August 24th, 2010
03:17 PM ET

Conway says U.S. troops could be in Afghanistan for years

Gen. James Conway, the commandant of the U.S. Marine Corps said Tuesday that it will be a "few years" before the U.S. could turn over the fight to Afghan Security Forces.

President Barack Obama has ordered a withdrawal to begin in less than a year, although he has not said how many U.S. troops should withdraw or how fast when that July 2011 deadline arrives.

"I think it will be a few years before conditions on the ground are such that we would expect to be able to turn it over to the Afghan forces. And I think there's a mindset that needs to accompany that on the part of our Marines, that it may be a while," Conway told reporters at the Pentagon in what may be his last briefing here before his expected retirement this fall.

He quoted one of his officers who said, "either lose fast or win slow."

But Conway emphasized that his Marines are already working with Afghan forces to get them ready for the day when the turnover does happen. "We're partnering right now, almost on every patrol, with Afghan security forces when we go out," Conway said. "The time that we're there, the shaping operation is in a transition for the entire time, transitioning host nation forces to the point where they can do those things."

Conway said for now President Obama's July 2011 deadline is making it tough for Marines in Afghanistan. "We think right now it's probably giving our enemy sustenance. We think he may be saying to himself, in fact we've intercepted communications, saying 'hey, you know, we only have to hold out for so long!'," Conway said.

But he added that later, the pendulum may swing when the Taliban leadership sees that the U.S. is not leaving en masse.

Conway also predicted that the Marine Corps he has served for more than 40 years will soon get smaller. "I think in time, after Afghanistan, that 202,000 Marines in a peace-time Marine Corps is probably too many. People are expensive. I don't know that we could keep 202,000 Marines constructively occupied."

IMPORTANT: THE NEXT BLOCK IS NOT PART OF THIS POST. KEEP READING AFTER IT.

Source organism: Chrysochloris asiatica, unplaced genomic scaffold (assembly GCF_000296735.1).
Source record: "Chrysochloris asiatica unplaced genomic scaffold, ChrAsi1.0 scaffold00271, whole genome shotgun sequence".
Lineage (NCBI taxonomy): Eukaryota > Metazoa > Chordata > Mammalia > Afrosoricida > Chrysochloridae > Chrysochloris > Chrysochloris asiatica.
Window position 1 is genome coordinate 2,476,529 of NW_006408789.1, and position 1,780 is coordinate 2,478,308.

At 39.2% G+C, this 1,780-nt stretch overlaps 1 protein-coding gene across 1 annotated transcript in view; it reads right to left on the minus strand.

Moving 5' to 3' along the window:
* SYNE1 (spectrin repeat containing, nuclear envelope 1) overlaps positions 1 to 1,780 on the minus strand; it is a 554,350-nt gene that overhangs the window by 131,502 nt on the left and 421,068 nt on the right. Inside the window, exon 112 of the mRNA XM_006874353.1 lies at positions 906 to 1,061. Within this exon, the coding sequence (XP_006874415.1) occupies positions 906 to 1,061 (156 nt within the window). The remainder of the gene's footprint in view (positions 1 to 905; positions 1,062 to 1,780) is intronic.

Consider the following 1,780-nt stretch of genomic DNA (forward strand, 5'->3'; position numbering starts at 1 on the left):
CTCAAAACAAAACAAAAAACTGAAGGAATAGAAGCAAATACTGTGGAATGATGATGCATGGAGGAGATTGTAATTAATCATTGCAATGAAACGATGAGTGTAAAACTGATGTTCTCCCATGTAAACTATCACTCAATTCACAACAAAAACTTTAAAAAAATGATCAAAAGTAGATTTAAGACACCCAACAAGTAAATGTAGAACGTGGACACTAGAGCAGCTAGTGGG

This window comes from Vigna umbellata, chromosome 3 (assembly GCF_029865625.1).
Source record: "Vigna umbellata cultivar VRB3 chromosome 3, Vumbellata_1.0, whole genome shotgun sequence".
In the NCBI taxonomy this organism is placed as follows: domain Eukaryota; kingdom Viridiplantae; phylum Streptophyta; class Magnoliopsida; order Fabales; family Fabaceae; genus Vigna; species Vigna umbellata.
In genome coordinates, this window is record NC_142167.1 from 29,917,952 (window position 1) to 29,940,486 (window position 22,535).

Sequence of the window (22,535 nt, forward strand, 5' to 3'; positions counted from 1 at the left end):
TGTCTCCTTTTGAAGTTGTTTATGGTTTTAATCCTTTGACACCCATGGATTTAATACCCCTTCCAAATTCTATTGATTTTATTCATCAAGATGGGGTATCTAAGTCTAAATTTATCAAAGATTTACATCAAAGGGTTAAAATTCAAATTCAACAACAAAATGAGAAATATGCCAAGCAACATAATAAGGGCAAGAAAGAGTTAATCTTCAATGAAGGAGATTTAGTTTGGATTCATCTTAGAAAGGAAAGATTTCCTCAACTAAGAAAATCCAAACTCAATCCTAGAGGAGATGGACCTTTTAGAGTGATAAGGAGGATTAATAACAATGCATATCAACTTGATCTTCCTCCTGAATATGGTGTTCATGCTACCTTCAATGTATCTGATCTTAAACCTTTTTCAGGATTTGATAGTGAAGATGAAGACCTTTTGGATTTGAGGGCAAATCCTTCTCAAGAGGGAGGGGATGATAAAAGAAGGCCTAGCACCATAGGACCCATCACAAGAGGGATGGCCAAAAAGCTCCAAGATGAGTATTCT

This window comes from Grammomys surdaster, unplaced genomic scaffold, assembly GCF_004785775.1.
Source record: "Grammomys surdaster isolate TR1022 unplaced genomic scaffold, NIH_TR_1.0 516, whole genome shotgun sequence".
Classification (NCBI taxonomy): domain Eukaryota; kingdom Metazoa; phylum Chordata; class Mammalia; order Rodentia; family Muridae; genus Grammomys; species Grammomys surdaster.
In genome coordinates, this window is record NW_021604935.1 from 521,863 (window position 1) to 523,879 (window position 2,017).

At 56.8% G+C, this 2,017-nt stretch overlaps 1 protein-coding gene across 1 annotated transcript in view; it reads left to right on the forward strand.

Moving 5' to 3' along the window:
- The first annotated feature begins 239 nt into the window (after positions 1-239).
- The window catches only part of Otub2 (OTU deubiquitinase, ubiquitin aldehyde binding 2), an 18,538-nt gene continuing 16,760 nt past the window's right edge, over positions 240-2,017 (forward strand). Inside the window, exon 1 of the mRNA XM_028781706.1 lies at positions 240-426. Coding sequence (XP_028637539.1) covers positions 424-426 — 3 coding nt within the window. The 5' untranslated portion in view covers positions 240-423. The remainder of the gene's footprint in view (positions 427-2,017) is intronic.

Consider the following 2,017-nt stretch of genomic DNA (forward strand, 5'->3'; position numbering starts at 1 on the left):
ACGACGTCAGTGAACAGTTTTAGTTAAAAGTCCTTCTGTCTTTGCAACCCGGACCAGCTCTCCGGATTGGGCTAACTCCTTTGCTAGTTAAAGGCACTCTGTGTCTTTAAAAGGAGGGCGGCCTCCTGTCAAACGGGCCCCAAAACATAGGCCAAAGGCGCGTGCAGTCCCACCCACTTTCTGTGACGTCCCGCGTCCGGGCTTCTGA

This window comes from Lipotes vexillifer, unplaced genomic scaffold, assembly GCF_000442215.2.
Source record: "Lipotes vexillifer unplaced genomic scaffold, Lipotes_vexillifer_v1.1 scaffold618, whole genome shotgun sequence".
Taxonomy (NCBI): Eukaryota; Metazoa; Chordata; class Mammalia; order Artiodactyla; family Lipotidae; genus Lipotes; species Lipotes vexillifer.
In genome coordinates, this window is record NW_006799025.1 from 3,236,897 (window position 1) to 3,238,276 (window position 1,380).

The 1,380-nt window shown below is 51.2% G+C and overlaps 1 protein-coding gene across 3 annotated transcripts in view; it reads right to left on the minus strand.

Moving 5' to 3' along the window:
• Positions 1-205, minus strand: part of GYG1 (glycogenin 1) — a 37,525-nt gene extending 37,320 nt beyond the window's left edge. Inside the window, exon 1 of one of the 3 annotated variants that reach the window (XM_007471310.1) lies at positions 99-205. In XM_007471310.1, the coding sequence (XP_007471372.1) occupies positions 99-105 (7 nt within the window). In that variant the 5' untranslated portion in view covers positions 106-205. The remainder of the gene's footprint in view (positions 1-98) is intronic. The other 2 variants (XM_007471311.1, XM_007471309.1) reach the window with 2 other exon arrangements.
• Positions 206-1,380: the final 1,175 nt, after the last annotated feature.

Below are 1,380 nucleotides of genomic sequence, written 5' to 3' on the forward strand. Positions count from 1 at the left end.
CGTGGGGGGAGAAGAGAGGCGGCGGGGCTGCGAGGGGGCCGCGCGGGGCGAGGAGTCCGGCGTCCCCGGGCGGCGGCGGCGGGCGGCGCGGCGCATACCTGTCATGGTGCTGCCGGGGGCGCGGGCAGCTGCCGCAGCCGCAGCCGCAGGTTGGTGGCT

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Filed under: Afghanistan • Military • Security Brief
soundoff (7 Responses)
  1. Dale

    The reason why if there is no war going on someplace in the world there's going to be a lot of special-interest contractors like Blackwater security and others out of work.
    And is going to be the same way with defense contractors they are irrelevant when there's no war going on.
    There a lot of career politicians that have a lot of these people in their districts that pay them under the table money all the time.

    August 24, 2010 at 4:21 pm | Report abuse |
    • Brad

      As a rule of thumb, PMCs do not act where they determine it is detrimental to their home nation (often the United States filling this role), but the PMCs do not require an Afghanistan or an Iraq to necessarily make money. These organizations have a ready pool of customers in war zones all over the world, from the Philipines, Columbia, and the Sudan. I believe it's been said that one third of the world's population is currently at war (not necessarily all of which are combatants, the entire population of the United States could be said to be "at war"), and where there is war there will be war profiteers and merceneries. It's absolutely nothing new, and even the Vatican's Swiss Guard began as an elite mercenary organization.

      August 24, 2010 at 6:58 pm | Report abuse |
  2. sam

    I like sour cream

    August 24, 2010 at 4:37 pm | Report abuse |
  3. blogger

    bla bla bal

    August 24, 2010 at 11:11 pm | Report abuse |
  4. I Love Humanity

    Lebanese President Michel Sleiman has officially asked Iran to equip and modernize the Lebanese Army, given the problems Beirut is facing.

    Sleiman has asked Iranian officials to consider selling advanced military equipment to the Lebanese Army, reported IRNA.

    The Lebanese president has reiterated that the modernization should take place while keeping in mind Beirut's strategic needs as well as its budget limitations.

    This follows recent deadly confrontation between Lebanese and Israeli forces.

    The exchange of fire left three Lebanese soldiers and one Israeli military officer dead.

    After the incident, US officials announced that they would freeze 100 million dollars in military aid destined for Beirut.

    Visit for more:

    August 25, 2010 at 2:57 am | Report abuse |
  5. Truth Seeker

    The balance of power is shifting,

    August 27, 2010 at 8:44 am | Report abuse |
  6. cder

    We should take our troops out SLOWLY! I want our men back home but if we withdrawl too quickly then the neighbooring areas will simply come in and more lives will be lost!

    August 27, 2010 at 4:59 pm | Report abuse |